In the instant case, the appellee worked ten months of the 2001 fiscal year. Her employment was terminated by the employer November 23, 2001. The record is clear that the appellee wanted to continue working. The appellee testified that when she met with the district manager, Freeman Bertrand, she was told that she could not continue working permanently on light-duty status but the termination of her employment would not affect her bonus. There was no testimony or evidence presented by Dolgencorp to contradict this testimony. The appellee's testimony further indicated that she was able to continue her employment at light duty status and desired to do so. This testimony is also uncontradicted.
The threshold issue is whether an annual bonus is a "wage" or "an amount then due under the terms of employment" under La.R.S. 23:631(A)(1)(a). That statute provides:
Upon the discharge of any laborer or other employee of any kind whatever, it shall be the duty of the person employing such laborer or other employee to pay the amount then due under the terms of employment, whether the employment is by the hour, day, week, or month, on or before the next regular payday or no later than fifteen days following the date of discharge, whichever occurs first.
For the purposes of La.R.S. 23:631, wages are any amounts due under the terms of employment, which are earned during a pay period. Tran v. Petroleum Helicopters, 00-0051 (La.App. 3 Cir. 6/28/00), 771 So.2d 673, writ denied, 00-2886 (La. 12/8/00), 776 So.2d 463.
In Winkle v. Advance Products Systems, Inc., 98-694 (La.App. 3 Cir. 10/28/98); 721 So.2d 983, this court recognized that an unwritten forfeiture policy is illegal. "[W] hen an employer promises a benefit to employees, and employees accept by their actions in meeting the conditions, the result is not a mere gratuity or illusory promise but a vested right in the employee to the promised benefit. . . ." Baudoin v. Vermilion Parish School Bd., 96-1604, p. 5 (La.App. 3 Cir. 4/2/97), 692 So.2d 1316, 1319 (quoting Knecht v. Board of Trustees for State Colleges and Universities and Northwestern State Univ., 591 So.2d 690 (La. 1991)), writ denied, 97-1169 (La. 6/20/97), 695 So.2d 1358.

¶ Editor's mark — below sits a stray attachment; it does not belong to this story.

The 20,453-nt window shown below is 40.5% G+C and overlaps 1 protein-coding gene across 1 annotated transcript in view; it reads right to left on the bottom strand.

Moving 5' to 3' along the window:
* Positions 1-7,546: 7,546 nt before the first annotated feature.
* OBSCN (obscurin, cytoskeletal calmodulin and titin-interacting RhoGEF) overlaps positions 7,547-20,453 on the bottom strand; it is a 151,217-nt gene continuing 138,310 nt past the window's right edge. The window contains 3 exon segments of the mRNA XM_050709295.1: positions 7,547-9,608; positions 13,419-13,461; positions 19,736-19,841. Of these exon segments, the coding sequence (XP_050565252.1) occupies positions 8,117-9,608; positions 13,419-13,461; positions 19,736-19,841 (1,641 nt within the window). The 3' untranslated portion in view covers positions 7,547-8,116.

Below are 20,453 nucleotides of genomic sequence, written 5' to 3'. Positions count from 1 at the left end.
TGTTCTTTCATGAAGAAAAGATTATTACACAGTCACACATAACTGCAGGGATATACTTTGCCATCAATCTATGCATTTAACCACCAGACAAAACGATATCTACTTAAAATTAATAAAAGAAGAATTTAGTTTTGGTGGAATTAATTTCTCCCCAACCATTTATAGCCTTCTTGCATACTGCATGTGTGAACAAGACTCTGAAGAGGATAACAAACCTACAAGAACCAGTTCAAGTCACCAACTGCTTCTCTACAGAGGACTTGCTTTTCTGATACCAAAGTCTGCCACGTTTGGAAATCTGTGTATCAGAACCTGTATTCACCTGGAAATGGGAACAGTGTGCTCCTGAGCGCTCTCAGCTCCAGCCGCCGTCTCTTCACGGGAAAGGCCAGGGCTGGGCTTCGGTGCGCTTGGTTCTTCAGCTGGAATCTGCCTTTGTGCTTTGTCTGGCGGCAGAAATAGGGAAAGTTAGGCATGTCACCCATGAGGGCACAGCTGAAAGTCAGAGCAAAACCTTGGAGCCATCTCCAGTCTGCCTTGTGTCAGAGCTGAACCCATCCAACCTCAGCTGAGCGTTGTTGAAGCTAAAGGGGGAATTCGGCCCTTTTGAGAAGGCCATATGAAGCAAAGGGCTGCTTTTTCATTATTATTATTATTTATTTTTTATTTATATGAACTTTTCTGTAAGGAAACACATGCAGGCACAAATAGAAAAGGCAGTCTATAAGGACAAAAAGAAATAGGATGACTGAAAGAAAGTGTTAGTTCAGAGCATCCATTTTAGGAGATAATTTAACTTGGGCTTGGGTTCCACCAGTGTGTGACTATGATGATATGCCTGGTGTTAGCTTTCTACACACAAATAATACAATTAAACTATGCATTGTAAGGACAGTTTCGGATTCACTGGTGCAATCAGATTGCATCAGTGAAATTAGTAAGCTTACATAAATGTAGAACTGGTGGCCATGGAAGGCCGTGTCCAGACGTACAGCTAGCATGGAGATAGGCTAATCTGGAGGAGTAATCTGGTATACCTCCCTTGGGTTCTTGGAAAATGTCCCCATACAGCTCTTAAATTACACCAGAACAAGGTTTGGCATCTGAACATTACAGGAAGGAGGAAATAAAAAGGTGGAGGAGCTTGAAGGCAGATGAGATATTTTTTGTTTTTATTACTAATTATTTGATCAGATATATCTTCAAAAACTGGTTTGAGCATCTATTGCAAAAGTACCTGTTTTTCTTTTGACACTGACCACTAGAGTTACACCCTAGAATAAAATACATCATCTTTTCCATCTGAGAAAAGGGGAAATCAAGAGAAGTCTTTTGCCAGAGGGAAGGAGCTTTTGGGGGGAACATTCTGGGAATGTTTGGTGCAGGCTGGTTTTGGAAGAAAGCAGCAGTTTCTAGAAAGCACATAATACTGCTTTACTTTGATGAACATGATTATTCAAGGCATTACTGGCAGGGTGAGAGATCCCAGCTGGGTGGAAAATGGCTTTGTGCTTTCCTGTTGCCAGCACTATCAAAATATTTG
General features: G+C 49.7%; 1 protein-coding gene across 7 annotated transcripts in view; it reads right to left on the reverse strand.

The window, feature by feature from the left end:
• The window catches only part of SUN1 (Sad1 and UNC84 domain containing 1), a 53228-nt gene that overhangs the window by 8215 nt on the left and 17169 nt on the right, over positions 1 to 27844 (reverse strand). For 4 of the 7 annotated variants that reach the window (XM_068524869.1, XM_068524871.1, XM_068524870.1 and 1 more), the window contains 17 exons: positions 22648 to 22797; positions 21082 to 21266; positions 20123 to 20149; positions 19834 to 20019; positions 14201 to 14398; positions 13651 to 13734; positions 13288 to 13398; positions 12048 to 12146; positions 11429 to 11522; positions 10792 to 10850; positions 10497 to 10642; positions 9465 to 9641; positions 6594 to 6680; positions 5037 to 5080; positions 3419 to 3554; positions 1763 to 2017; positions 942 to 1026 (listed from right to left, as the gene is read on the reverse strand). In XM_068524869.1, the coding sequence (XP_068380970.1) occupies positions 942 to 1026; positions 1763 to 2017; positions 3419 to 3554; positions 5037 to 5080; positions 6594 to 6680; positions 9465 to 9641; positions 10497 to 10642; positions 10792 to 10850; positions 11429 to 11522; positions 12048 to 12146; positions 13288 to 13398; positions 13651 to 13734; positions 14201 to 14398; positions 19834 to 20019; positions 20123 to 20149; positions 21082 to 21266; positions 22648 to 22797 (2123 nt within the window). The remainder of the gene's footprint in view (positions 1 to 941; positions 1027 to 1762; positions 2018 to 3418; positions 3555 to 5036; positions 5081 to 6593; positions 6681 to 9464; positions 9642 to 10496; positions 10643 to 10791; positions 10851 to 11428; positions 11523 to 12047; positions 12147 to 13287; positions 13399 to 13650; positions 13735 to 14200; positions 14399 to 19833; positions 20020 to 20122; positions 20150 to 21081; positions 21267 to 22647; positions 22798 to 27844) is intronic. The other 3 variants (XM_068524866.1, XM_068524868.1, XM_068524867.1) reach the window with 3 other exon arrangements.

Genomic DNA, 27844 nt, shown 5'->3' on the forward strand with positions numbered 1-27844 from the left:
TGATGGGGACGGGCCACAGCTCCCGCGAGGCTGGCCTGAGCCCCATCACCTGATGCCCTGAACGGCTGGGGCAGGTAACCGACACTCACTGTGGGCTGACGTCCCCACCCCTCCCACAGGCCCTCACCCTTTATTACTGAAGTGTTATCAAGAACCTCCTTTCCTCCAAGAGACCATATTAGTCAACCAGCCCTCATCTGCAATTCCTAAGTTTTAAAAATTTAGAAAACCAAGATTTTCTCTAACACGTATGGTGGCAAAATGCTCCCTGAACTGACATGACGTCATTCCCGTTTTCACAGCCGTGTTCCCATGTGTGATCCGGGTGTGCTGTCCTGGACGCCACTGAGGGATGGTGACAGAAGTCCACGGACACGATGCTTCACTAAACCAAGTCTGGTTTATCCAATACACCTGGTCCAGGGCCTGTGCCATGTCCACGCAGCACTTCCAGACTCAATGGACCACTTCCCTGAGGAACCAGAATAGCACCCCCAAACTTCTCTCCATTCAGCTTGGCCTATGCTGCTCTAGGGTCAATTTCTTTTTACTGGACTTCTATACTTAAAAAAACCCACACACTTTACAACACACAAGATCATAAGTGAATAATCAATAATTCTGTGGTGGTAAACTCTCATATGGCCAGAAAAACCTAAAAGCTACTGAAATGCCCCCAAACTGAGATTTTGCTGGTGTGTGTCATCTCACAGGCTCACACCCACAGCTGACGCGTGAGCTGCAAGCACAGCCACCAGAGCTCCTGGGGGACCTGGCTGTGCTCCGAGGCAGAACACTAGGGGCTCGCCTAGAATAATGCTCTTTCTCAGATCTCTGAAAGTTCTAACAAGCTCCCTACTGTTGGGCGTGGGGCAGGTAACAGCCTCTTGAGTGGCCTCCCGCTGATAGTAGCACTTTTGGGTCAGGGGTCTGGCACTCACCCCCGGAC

Dolgencorp argues the trial court erred in finding that the appellee desired to continue working and was capable of doing so. The uncontradicted evidence in the record supports that finding and it will not be disturbed. We find no manifest error in the trial court's factual findings.
We further find no error in the trial court's consideration of the reason for termination in determining whether the appellee was entitled to the bonus. Under the terms of the Teamshare program, the appellee would have forfeited all rights to the bonus if she had been discharged for gross misconduct. She was not. The Teamshare plan clearly sets forth the consequences for being terminated for misconduct. It sets forth the policy for employees who voluntarily leave and are re-hired. It sets forth the policy for those employees who are transferred or promoted. It is silent on the issue of whether the bonus is affected when an individual is terminated against her will but not for misconduct. It is necessary, therefore, to determine how the employment was terminated in order to reach the next level of inquiry; that is, how the termination affects the right to receive the bonus.
The Teamshare plan specifically sets forth that "Employees on 'leave' are eligible for a pro-rated bonus based on the number of months worked during the fiscal year (provided) employment has not terminated before March 15, 2002." The plan does not define "leave." Apparently, therefore, there are situations where employees who do not work the entire year participate in the profit sharing.